As the alarm went off at 4am I wondered what on earth I was doing. I’d barely slept the last two nights.
I’d promised myself once I’d retired from professional cycling there wouldn’t be anymore of these early wake-up calls for races or training. But here I was, less than a year after retiring, putting on my kit and pinning on a number. Okay, so it wasn’t a race, but the Road to Taiwan KOM sportive event; an opportunity to ride the same route as the infamous Taiwan KOM Challenge held annually in October, but without the six-hour cut off limit.
The Challenge has gained momentum since its inception in 2012 and now attracts some big cycling names. Last year, time-trial Olympic medallist and world champion Emma Pooley won the women’s event.
One-hundred-and-five kilometres with a vertical gain of greater than 3500m in less than 80km… This was never going to be a walk in the park for anyone, but I’d just finished over seven months of gruelling chemotherapy, consisting of three-weekly seven-hour treatments, less than three months ago.
After each session I’d feel exhausted, nauseous and unable to eat for days. I was diagnosed with stage IV cervical cancer in August 2016, at the same time as my nine-year cycling career was ending. The excitement of a new chapter of my life disappeared that very moment. With a very poor prognosis, my future remains unclear. All that is certain is that I have to make the most of every day and the opportunities I’m given. So that was how I found myself on a plane to Taiwan – a country I’d never thought about visiting, as a tourist or as a cycling destination, and it wasn’t even remotely on my wish list.
The day after my 43rd birthday, we rolled out from the Kadda cycling-friendly hotel (they even had hooks to hang your bike in the bedroom) in Hualien City to the small town of Qixingtan on the east coast of Taiwan. As the sun rose above the Pacific Ocean, I remembered that, once I’m out of bed, I love this time of day. The music was pumping, there was an air of excitement among the 400 or so participants, and memories of similar Cape Epic mountain bike starts came flooding back. After a condensed translation of the Taiwanese event briefing into English, we set off for the neutral 18km out of town on the highway towards the Taroko Gorge.
‘Taroko’ means magnificent and splendid in the Truku tribe’s language and we were about to appreciate this in good measure. We went over the impressive Tàil ge Bridge and took a left turn which signalled the start of the event.
Obviously, I’ve raced long enough to know how important it is not to start too fast and get carried away at the beginning of an event, but with a number on my back and the freedom of being released from eight months of simply turning the pedals, I felt like an unleashed coiled spring. Tucked in behind a slight Taiwanese guy, I felt the endorphins releasing as my heart rate soared to figures I hadn’t seen for nearly a year. The sweat was dripping from me. Although it was only about 26°C, the humidity was high.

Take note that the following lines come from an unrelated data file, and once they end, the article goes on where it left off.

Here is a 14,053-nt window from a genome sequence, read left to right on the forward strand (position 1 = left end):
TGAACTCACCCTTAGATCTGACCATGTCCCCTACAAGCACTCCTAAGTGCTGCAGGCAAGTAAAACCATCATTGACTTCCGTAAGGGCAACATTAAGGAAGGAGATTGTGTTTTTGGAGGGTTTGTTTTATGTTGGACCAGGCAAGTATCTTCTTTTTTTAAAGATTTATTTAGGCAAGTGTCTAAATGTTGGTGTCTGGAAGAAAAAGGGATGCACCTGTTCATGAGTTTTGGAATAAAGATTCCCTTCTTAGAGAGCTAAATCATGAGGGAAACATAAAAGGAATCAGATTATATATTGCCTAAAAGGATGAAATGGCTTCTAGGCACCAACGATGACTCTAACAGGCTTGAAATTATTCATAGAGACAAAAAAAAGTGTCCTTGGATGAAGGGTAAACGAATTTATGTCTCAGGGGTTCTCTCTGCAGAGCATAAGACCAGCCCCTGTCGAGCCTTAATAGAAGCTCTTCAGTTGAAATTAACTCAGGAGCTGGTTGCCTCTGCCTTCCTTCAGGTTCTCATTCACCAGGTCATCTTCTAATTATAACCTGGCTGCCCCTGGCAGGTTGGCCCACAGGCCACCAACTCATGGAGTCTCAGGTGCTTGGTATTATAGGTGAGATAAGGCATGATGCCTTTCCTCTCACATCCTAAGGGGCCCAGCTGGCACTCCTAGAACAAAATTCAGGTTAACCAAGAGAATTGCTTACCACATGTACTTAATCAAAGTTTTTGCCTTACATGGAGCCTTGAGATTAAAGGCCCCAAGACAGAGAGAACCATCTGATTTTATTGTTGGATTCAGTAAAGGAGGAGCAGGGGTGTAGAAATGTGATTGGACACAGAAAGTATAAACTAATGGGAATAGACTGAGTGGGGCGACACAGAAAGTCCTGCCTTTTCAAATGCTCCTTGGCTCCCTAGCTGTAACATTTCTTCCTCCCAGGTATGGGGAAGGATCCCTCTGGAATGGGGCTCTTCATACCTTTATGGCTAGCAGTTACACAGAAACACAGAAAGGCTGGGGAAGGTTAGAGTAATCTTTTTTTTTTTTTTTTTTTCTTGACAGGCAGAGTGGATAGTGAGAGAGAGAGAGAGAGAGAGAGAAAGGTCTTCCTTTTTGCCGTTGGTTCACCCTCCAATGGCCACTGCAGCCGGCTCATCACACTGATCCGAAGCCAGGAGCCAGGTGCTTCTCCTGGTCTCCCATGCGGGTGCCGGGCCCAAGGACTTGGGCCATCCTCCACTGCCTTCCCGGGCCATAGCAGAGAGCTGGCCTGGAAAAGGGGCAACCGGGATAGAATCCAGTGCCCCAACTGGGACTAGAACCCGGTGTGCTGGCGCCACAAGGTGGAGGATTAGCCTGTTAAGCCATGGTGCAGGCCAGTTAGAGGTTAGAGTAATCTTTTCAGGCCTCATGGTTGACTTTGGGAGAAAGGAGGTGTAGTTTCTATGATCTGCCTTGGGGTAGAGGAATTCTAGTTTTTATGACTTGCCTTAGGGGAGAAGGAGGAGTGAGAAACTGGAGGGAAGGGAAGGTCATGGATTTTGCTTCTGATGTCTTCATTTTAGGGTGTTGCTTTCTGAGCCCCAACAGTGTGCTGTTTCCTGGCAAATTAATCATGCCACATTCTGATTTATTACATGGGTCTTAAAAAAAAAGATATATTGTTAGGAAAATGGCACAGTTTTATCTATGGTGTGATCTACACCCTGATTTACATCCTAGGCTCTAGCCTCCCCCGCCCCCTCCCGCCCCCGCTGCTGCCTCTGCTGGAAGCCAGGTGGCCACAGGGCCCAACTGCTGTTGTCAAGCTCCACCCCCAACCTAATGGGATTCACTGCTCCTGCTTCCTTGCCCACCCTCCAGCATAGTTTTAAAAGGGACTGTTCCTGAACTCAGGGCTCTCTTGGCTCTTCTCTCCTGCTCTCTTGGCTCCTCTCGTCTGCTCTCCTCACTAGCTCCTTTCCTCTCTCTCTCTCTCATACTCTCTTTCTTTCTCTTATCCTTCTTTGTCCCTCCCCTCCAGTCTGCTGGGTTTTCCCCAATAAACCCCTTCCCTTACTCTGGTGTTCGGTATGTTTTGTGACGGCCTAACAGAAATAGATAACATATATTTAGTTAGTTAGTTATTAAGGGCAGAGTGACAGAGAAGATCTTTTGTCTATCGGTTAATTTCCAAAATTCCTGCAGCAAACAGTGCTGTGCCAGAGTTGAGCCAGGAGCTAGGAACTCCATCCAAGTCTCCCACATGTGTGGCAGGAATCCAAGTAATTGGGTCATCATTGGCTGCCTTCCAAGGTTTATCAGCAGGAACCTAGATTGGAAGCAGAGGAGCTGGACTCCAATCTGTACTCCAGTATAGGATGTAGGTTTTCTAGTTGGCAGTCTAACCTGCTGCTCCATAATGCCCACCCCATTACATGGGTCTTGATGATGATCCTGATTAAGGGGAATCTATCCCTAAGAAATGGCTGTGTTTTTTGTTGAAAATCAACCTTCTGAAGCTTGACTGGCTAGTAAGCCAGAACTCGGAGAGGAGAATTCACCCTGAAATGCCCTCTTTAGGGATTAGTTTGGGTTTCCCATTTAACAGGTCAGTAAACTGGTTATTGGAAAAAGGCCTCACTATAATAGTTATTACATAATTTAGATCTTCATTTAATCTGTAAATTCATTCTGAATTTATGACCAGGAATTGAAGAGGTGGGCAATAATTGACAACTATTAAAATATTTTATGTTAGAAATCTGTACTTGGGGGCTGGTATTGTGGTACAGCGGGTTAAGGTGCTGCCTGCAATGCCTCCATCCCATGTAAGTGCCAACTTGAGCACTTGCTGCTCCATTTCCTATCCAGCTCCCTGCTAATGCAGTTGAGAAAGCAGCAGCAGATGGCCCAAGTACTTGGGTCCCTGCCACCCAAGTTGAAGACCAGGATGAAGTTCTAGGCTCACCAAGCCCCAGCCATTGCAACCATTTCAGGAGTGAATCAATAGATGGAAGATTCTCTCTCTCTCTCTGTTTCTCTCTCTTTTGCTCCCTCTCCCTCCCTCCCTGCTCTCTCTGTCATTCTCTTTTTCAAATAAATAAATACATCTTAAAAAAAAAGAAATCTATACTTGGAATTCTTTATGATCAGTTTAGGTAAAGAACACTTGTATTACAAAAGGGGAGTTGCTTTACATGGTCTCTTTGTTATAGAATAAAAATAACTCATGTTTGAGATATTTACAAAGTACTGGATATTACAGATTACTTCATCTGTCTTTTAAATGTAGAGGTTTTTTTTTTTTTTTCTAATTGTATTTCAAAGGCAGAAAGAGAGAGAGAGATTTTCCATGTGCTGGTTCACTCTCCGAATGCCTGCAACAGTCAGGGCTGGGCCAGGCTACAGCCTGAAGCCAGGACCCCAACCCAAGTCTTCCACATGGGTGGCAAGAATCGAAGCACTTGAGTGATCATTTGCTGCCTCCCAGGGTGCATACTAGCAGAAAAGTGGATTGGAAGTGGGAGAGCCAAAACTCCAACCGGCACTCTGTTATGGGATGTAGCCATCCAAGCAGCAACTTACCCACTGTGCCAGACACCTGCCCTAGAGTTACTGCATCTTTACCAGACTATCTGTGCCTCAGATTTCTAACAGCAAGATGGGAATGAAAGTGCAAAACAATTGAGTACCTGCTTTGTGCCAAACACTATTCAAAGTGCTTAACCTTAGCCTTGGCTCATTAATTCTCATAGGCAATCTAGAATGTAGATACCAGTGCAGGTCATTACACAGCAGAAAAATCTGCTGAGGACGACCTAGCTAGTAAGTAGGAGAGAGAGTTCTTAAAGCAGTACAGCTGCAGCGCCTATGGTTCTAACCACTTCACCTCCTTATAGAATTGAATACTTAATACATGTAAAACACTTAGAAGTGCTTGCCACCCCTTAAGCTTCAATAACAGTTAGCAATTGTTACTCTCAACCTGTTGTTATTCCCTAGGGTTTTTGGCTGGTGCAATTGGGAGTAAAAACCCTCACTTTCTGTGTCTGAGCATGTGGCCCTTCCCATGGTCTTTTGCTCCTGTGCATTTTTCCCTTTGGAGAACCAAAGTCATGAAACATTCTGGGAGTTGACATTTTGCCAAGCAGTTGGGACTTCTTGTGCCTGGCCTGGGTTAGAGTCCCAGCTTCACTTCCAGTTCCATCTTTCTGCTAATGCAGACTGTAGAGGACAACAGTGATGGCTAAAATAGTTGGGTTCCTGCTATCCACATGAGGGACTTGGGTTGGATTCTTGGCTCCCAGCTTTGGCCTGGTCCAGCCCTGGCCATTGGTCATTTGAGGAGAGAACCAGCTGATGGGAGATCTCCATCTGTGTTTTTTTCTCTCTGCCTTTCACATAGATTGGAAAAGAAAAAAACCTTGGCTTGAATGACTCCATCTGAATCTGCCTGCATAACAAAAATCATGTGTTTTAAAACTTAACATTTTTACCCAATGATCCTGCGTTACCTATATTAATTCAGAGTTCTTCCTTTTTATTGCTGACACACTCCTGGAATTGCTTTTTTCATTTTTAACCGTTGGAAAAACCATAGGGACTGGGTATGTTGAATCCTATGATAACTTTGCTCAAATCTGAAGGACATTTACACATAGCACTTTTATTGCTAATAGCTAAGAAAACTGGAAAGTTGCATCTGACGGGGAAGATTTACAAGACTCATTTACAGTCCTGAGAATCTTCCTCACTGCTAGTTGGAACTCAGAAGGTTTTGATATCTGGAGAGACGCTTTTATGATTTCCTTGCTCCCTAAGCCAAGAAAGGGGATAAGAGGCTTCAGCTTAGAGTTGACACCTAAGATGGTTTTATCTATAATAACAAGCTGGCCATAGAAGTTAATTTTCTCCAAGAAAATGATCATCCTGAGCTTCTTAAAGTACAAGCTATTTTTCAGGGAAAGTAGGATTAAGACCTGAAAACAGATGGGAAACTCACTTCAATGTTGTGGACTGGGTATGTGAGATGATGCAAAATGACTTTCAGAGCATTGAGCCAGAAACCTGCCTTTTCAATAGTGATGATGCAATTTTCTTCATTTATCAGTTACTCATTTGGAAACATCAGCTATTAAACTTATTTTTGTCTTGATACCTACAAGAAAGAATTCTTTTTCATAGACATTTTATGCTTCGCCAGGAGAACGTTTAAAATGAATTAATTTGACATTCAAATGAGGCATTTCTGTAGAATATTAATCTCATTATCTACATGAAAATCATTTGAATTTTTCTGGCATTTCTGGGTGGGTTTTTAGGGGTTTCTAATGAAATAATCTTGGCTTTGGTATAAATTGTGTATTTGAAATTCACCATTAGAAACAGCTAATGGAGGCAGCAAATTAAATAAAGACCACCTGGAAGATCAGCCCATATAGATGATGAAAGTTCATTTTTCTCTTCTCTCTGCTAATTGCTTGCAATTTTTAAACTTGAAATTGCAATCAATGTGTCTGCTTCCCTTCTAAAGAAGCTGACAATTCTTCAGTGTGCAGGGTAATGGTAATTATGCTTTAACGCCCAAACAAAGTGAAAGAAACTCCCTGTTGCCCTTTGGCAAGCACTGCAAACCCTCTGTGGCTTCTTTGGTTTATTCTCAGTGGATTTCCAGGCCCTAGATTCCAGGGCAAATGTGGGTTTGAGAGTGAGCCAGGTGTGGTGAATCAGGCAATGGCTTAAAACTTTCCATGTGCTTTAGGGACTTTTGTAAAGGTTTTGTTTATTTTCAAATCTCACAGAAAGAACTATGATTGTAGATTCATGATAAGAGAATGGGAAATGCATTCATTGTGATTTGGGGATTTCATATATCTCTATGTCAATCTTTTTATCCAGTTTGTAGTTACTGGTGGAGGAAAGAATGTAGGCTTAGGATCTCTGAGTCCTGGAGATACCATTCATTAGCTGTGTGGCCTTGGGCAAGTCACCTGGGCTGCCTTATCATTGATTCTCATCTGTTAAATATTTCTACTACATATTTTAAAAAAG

I still had little hair following the chemotherapy treatment, so was wearing a buff under my helmet, as otherwise it was a bit loose. This was rapidly removed as I thought my head was going to explode. We sped along the valley, through tunnels, picking up or dropping riders as we went, in full knowledge that it wouldn’t be long until I dropped myself I had a masochistic fascination in how long I’d sustain this pace and elevated heart rate.
In less than 90 minutes from the start as the road started to kick up, I was, unsurprisingly, well and truly put back in my rightful place. As riders passed me, I had no hope of hanging on to anyone’s wheel now and settled in to my own, slow, sustainable pace.
Now there was time to absorb the incredible gorge of dense forest, the deafening sound of the cicadas, and the massive black and white butterflies, flying effortlessly above, as I struggled my way up the initial parts of the climb due to the earlier exertion.
The cliff-hugging Hehuanshan road from Hualien to Taichung city is listed as one of the top ten most dangerous roads in the world. Wuling, the saddle, sits at 3,275m between Mount Hehuan and the higher East Peak of Hehuanshan. It is the highest pass for cars in Taiwan. That was where we were heading.
This road is a feat of engineering consisting of numerous tunnels and bridges as it winds its way up and up. Some of the tunnels were lit, others were dim and some, pitch black. Many were dank with water dripping from the ceiling above, but when I emerged it was to more and more spectacular scenery. Subject to numerous landslides, resulting from the steepness of the surrounding hillsides, I saw countless construction workers dealing with constant landslides and rock face maintenance.
As I reached 1,000m of ascent, after about 50km, the temperature became a bit more bearable. This has been a magic number for me as, during my treatment, I tried to achieve it on my rides above three hours. The reality hit. I still had over 2,500m to climb in 55km. Brief chats with other riders were a welcome distraction and illustrated the diversity of the participants.